Hooray for completed series!  I can read the whole thing as soon as I like, and I certainly will get going soon.

Linkage and spoilerly comments below

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Purple rain: did Homer think the wine-dark sea was burgundy?

The girl in the YELLOW bonnet

The girl in the YELLOW bonnet

Now for something completely different, though still with a strong literary bent: “the topic of color perception through the prisms of cognitive science, perception, language, literature, and history.”

In his writings Homer surprises us by his use of color. His color descriptive palate was limited to metallic colors, black, white, yellowish green and purplish red, and those colors he often used oddly, leaving us with some questions as to his actual ability to see colors properly (1). He calls the sky “bronze” and the sea and sheep as the color of wine, he applies the adjective chloros (meaning green with our understanding) to honey, and a nightingale (2). Chloros is not the only color that Homer uses in this unusual way. He also uses kyanos oddly, “Hector was dragged, his kyanos hair was falling about him” (3). Here it would seem, to our understanding, that Hector’s hair was blue as we associate the term kyanos with the semi-precious stone lapis lazuli…  Purple rain: did Homer think the wine-dark sea was burgundy? « Sandy’s CERSYS Blog.

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Star Island – Carl Hiaasen

Fun splashing, but same old ocean.

Stars: Three of five.

Review format: Comment plus links.
Summary:   Meet twenty-two-year-old Cherry Pye (née Cheryl Bunterman), a pop star since she was fourteen—and about to attempt a comeback from her latest drug-and-alcohol disaster. 
Now meet Cherry again: in the person of her “undercover stunt double,” Ann DeLusia. Ann portrays Cherry whenever the singer is too “indisposed”—meaning wasted—to go out in public. And it is Ann-mistaken-for-Cherry who is kidnapped from a South Beach hotel by obsessed paparazzo Bang Abbott.Now the challenge for Cherry’s handlers (über–stage mother; horndog record producer; nipped, tucked, and Botoxed twin publicists; weed whacker–wielding bodyguard) is to rescue Ann while keeping her existence a secret from Cherry’s public—and from Cherry herself.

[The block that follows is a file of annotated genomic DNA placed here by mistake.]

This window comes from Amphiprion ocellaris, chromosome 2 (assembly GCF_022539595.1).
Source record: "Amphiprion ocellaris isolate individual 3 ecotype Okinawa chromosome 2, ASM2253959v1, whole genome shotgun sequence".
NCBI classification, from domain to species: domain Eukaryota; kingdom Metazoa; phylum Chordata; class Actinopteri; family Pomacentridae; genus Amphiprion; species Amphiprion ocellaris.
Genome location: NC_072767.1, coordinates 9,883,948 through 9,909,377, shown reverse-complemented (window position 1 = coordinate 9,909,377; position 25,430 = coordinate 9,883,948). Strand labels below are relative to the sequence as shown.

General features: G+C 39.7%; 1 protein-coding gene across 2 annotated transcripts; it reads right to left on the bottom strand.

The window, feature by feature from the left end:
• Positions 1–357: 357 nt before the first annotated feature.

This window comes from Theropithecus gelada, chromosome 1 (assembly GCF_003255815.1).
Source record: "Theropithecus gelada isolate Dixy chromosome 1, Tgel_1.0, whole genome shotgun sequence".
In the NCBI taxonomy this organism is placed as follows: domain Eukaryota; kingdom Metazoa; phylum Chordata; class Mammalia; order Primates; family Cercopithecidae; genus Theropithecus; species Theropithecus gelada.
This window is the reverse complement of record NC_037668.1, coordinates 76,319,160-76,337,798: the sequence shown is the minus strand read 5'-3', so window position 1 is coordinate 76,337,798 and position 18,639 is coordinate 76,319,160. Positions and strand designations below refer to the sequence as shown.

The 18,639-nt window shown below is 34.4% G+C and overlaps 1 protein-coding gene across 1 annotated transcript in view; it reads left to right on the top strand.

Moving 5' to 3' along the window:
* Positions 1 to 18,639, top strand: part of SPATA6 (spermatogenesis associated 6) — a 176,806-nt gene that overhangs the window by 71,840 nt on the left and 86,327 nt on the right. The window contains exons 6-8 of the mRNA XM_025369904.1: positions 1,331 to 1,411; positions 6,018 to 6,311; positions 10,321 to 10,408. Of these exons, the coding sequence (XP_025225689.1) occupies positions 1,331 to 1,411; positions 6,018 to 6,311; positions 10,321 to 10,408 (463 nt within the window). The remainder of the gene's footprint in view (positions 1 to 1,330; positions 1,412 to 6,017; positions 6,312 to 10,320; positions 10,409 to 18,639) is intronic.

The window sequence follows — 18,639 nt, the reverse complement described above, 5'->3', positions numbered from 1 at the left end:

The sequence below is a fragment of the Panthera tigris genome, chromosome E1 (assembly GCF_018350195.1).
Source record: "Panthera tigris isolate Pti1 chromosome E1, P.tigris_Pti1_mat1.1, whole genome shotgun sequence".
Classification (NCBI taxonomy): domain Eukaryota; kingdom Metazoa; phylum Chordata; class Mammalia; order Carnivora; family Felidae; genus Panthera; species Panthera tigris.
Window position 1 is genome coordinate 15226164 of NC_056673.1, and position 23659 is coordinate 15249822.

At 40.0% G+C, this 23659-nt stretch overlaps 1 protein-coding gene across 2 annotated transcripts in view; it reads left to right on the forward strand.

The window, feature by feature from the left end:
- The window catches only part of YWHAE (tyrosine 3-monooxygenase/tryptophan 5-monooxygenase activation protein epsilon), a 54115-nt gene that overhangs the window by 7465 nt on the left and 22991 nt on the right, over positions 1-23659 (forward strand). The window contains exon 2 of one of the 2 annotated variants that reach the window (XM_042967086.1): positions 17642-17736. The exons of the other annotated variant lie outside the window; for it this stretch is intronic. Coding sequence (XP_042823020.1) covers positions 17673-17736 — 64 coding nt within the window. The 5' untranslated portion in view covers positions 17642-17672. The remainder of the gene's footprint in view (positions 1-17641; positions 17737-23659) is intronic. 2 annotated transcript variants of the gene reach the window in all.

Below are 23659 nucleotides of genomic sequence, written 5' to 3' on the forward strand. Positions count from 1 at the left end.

The situation is more complicated than they know. Ann has had a bewitching encounter with Skink—the unhinged former governor of Florida living wild in a mangrove swamp—and now he’s heading for Miami to find her . . .

Will Bang Abbott achieve his fantasy of a lucrative private photo session with Cherry Pye? Will Cherry sober up in time to lip-synch her way through her concert tour? Will Skink track down Ann DeLusia before Cherry’s motley posse does?

All will be revealed in this hilarious spin on life in the celebrity fast lane. (from goodreads)

Provenance: My bookshelf, family purchase… 
Date Read: June 2012 

I needed something new to read, and lookit: a new-to-me Carl Hiassen book sitting in the basement.  It delivers what I have come to expect – protagonists of spunky run-down investigative male and feisty and hot female on a mission; Skink, calls to conserve not pave-over the environment, grotesque bad guys, grisly ends for some bad guys.  A little bit forgettable, but perhaps that’s because I feel like it’s a Hiassen formula.

Many of the supporting characters are standouts from previous books – notably Skink and the bad-guy with the weed-whacker hand.  It’s nice to see them return, but it’s also a short-cut instead of introducing amazing new characters.  The botoxed-scultped-identical fraternal twin sister publicists: they were new and funny.  Cherry’s parents? Reminded me a little too much of Elizabeth Bennett’s parents in Pride and Prejudice, though Pa Bunterman is not quite as cool as Mr. Bennett.

In summary:

  • If you’ve liked other Hiaasen books, then expect some enjoyable but very-slightly-stale more of the same.
  • If you’ve disliked other Hiaasen books, then this is not the book to convince you otherwise.
  • I think Double Whammy is my favourite of his books. Not that I’ll go re-read it right now, but it was more zingy and edgy.

Links and others’ reviews